Mumbai Police 
This is a crime-thriller which revolves around a cop who loses his memory in an accident. Just before the accident, he had solved a high profile murder case. Now he has to trace it back. The film has one of the most shocking ends Malayalam cinema has seen till date. This is a must watch.
Neram (Time) 
Fast paced, with comedy, romance and one hell of a chase against time. The film revolves around the notion of good time and bad time. Neram, along with mood-setting cinematography and background music, provides a few good laughs and packs an entertaining ride.
Njaan (Me) 
Njaan could be easily stated the highbrow film of this lot. It is a haunting character exploration of a person known as K.T.N Kottoor. The film has features of post-modernist cinema with meta narrative of a play. The film lacks conventional closure, with the characters within at times questioning the meta narrative. A great watch for those who are into cinema of this genre.
Picket 43 
This film is a part of the long military themed filmography of director Major Ravi. In the past, he has often made star-centric action films. This film however can be viewed as the director chipping in with the contemporary cinema. He gives us a tale of timeless friendship across the border with the story of Haveldar Ravindran. Prithviraj gives a memorable performance along with Javed Jaffrey. The film captures subtle emotions and friendship against the bigger narrative of India-Pakistan, at all times remaining realistic and multilingual with Malayalam, Hindi and bit of Tamil.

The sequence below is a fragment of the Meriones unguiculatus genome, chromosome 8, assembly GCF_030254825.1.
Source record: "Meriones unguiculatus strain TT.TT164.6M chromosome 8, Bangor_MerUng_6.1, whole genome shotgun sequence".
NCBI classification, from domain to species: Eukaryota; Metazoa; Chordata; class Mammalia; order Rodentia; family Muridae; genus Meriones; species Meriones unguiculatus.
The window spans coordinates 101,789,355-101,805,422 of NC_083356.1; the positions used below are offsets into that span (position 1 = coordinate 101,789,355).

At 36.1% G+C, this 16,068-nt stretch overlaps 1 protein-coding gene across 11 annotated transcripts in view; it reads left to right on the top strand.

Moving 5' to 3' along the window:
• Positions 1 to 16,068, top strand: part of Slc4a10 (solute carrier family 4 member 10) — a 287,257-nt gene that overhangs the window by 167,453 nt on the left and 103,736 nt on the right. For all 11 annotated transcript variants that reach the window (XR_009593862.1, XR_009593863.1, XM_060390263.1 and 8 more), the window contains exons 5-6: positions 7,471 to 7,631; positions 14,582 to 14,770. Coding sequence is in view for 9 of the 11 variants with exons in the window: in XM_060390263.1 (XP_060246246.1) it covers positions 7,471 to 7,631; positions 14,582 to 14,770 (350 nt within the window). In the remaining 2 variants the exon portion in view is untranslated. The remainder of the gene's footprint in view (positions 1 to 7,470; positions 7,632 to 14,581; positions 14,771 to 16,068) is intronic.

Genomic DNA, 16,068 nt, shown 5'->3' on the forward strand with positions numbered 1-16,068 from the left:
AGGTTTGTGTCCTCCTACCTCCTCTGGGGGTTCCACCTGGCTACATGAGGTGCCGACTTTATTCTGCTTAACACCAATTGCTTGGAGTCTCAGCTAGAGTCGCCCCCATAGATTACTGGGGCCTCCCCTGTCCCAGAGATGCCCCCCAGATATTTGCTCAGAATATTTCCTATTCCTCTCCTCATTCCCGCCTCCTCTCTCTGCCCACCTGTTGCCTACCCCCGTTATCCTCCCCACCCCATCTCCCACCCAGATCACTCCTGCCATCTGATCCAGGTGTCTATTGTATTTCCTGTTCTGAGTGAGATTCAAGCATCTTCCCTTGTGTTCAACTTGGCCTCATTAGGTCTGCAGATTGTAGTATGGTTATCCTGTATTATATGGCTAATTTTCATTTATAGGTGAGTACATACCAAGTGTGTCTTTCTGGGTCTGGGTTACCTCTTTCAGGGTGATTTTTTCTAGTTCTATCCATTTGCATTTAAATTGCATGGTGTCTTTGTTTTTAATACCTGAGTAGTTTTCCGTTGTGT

Thattathin Marayathu (Behind the Veil) 
It is a romantic musical written and directed by Vineeth Sreenivasan. The film is the love story of Vinod Nair and Aisha, belonging to Hinduism and Islam respectively. It is a refreshing tale of a time tested archetype of a Hindu boy falling for a Muslim girl. The music, composed by Shaan Rahman adds to the innocence this film tries to portray.
Ustad Hotel 
This film revolves around the backdrop of a small restaurant known as Ustad hotel. Scripted by Anjali Menon and directed by Anwar Rasheed, it achieves a perfect combination of modernity and rootedness in its characters as well as its tropes. The film won three National Awards including the Best Popular Film. It is filled with memorable characters, soulful music and is a well-wrapped treat for the audience.
So grab a tub of popcorn and explore a whole new film industry!